The U.S. Department of Labor's Occupational Safety and Health Administration (OSHA) on November 14 announced a final rule on employer-paid personal protective equipment (PPE). Under the rule, all PPE, with a few exceptions, will be provided at no cost to the employee. OSHA anticipates that this rule will have substantial safety benefits that will result in more than 21,000 fewer occupational injuries per year. The rule was published in the Federal Register on November 15.
"Employees exposed to safety and health hazards may need to wear personal protective equipment to be protected from injury, illness and death caused by exposure to those hazards," said Assistant Secretary of Labor for OSHA Edwin G. Foulke Jr. "This final rule will clarify who is responsible for paying for PPE, which OSHA anticipates will lead to greater compliance and potential avoidance of thousands of workplace injuries each year."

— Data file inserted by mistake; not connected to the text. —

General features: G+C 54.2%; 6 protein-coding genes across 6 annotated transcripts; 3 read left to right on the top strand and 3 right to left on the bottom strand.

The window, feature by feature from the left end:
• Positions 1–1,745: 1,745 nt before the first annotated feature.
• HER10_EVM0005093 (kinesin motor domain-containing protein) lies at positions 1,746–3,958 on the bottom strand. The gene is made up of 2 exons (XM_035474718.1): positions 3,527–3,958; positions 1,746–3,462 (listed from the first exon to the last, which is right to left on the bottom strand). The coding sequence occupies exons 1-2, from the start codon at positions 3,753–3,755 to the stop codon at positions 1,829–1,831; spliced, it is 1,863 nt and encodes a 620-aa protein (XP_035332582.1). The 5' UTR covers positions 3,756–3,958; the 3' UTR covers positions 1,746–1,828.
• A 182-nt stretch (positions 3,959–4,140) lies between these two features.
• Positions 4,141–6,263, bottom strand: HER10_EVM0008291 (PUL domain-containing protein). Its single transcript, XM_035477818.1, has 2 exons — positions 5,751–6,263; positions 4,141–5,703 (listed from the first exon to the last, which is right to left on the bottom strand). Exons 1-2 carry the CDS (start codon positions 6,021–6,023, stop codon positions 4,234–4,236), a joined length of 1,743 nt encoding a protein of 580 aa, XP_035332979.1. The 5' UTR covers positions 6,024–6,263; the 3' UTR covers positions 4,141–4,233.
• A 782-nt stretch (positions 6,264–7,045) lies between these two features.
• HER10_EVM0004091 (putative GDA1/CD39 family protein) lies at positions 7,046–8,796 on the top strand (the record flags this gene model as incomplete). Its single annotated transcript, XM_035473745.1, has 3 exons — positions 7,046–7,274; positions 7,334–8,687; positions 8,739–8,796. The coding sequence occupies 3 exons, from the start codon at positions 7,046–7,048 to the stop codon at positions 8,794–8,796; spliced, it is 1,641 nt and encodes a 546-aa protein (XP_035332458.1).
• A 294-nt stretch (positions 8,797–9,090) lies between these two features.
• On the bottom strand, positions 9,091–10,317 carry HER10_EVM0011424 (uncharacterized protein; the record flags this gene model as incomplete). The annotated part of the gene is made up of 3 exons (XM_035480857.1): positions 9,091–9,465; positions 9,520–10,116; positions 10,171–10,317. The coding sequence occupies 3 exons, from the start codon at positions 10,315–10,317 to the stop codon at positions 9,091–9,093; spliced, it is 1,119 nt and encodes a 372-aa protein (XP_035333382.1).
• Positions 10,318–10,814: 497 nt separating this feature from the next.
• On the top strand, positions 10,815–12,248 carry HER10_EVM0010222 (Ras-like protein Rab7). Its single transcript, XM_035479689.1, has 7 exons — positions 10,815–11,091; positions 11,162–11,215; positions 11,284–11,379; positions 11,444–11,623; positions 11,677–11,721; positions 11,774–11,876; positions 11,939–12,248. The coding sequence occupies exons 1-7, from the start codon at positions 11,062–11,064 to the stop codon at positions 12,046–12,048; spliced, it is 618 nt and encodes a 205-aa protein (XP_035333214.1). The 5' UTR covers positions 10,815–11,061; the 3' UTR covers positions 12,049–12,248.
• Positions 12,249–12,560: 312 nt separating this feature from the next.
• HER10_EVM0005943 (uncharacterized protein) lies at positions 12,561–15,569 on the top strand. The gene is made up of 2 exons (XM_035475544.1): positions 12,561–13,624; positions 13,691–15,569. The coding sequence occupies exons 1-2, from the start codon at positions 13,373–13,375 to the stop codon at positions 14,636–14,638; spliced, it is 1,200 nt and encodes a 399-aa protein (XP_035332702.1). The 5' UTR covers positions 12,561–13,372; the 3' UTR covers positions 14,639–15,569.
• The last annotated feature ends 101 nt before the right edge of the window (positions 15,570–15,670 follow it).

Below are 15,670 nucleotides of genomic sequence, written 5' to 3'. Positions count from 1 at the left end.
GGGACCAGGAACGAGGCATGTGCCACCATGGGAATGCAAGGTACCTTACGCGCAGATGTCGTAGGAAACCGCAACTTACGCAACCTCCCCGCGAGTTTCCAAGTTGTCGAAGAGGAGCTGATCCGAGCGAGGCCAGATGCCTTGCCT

The final rule contains a few exceptions for ordinary safety-toed footwear, ordinary prescription safety eyewear, logging boots, and ordinary clothing and weather-related gear. The final rule also clarifies OSHA's requirements regarding payment for employee-owned PPE and replacement PPE. While these clarifications have added several paragraphs to the regulatory text, the final rule provides employees no less protection than they would have received under the 1999 proposed standard.
The rule also provides an enforcement deadline of six months from the date of publication to allow employers time to change their existing PPE payment policies to accommodate the final rule.
Access the final rule by clicking on the link below: